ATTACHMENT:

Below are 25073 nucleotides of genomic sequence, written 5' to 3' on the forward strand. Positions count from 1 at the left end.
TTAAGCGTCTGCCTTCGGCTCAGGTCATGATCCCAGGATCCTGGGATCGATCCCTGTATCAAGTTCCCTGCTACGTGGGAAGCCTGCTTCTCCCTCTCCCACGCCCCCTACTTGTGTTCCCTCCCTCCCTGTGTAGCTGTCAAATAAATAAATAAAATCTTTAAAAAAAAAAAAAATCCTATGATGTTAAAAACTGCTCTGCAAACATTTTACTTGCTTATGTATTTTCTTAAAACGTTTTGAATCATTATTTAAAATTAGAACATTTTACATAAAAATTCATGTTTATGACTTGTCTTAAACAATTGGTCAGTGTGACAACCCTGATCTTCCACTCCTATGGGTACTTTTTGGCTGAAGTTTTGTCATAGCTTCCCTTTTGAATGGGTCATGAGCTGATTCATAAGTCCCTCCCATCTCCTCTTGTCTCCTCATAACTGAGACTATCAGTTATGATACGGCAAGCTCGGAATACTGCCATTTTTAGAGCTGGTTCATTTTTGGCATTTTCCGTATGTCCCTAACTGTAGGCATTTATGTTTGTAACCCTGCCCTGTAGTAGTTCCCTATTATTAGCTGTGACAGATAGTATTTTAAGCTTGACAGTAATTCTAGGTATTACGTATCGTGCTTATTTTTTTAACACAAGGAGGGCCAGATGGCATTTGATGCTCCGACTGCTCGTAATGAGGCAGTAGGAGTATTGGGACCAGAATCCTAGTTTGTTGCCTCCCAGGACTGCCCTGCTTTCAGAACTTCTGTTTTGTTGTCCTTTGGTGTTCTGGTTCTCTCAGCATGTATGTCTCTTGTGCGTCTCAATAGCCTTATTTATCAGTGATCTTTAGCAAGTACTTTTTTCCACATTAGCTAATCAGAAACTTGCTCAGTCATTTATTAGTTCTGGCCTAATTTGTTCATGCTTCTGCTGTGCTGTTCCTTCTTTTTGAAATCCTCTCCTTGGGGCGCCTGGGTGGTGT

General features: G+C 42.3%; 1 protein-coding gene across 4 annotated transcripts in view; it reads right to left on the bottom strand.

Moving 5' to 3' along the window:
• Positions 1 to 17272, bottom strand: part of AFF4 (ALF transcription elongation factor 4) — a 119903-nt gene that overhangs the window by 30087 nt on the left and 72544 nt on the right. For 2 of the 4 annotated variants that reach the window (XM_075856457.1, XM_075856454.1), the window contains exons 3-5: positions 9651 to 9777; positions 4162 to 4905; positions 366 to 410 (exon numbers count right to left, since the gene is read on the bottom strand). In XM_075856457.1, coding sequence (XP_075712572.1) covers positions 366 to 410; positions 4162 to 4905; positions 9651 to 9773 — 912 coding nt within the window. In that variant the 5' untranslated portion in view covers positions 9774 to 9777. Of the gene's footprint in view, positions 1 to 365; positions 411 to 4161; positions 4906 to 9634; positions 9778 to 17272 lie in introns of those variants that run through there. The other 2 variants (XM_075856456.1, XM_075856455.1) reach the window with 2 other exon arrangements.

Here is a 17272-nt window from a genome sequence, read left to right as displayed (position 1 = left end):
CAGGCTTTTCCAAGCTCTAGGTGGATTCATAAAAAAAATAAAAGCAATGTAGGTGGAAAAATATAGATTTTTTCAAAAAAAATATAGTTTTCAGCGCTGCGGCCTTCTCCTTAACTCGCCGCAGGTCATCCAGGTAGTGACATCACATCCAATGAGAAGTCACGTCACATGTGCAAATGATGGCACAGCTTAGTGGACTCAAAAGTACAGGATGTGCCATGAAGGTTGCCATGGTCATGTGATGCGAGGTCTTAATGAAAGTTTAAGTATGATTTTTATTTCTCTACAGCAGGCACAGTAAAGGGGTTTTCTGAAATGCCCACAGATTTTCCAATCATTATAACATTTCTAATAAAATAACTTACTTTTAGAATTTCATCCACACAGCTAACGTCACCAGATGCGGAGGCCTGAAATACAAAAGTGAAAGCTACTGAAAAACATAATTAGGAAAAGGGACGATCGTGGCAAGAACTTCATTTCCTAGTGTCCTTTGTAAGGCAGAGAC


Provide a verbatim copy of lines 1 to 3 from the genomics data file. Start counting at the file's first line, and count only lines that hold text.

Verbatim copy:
Below are 25073 nucleotides of genomic sequence, written 5' to 3' on the forward strand. Positions count from 1 at the left end.
TTAAGCGTCTGCCTTCGGCTCAGGTCATGATCCCAGGATCCTGGGATCGATCCCTGTATCAAGTTCCCTGCTACGTGGGAAGCCTGCTTCTCCCTCTCCCACGCCCCCTACTTGTGTTCCCTCCCTCCCTGTGTAGCTGTCAAATAAATAAATAAAATCTTTAAAAAAAAAAAAAATCCTATGATGTTAAAAACTGCTCTGCAAACATTTTACTTGCTTATGTATTTTCTTAAAACGTTTTGAATCATTATTTAAAATTAGAACATTTTACATAAAAATTCATGTTTATGACTTGTCTTAAACAATTGGTCAGTGTGACAACCCTGATCTTCCACTCCTATGGGTACTTTTTGGCTGAAGTTTTGTCATAGCTTCCCTTTTGAATGGGTCATGAGCTGATTCATAAGTCCCTCCCATCTCCTCTTGTCTCCTCATAACTGAGACTATCAGTTATGATACGGCAAGCTCGGAATACTGCCATTTTTAGAGCTGGTTCATTTTTGGCATTTTCCGTATGTCCCTAACTGTAGGCATTTATGTTTGTAACCCTGCCCTGTAGTAGTTCCCTATTATTAGCTGTGACAGATAGTATTTTAAGCTTGACAGTAATTCTAGGTATTACGTATCGTGCTTATTTTTTTAACACAAGGAGGGCCAGATGGCATTTGATGCTCCGACTGCTCGTAATGAGGCAGTAGGAGTATTGGGACCAGAATCCTAGTTTGTTGCCTCCCAGGACTGCCCTGCTTTCAGAACTTCTGTTTTGTTGTCCTTTGGTGTTCTGGTTCTCTCAGCATGTATGTCTCTTGTGCGTCTCAATAGCCTTATTTATCAGTGATCTTTAGCAAGTACTTTTTTCCACATTAGCTAATCAGAAACTTGCTCAGTCATTTATTAGTTCTGGCCTAATTTGTTCATGCTTCTGCTGTGCTGTTCCTTCTTTTTGAAATCCTCTCCTTGGGGCGCCTGGGTGGTGT

General features: G+C 42.3%; 1 protein-coding gene across 4 annotated transcripts in view; it reads right to left on the bottom strand.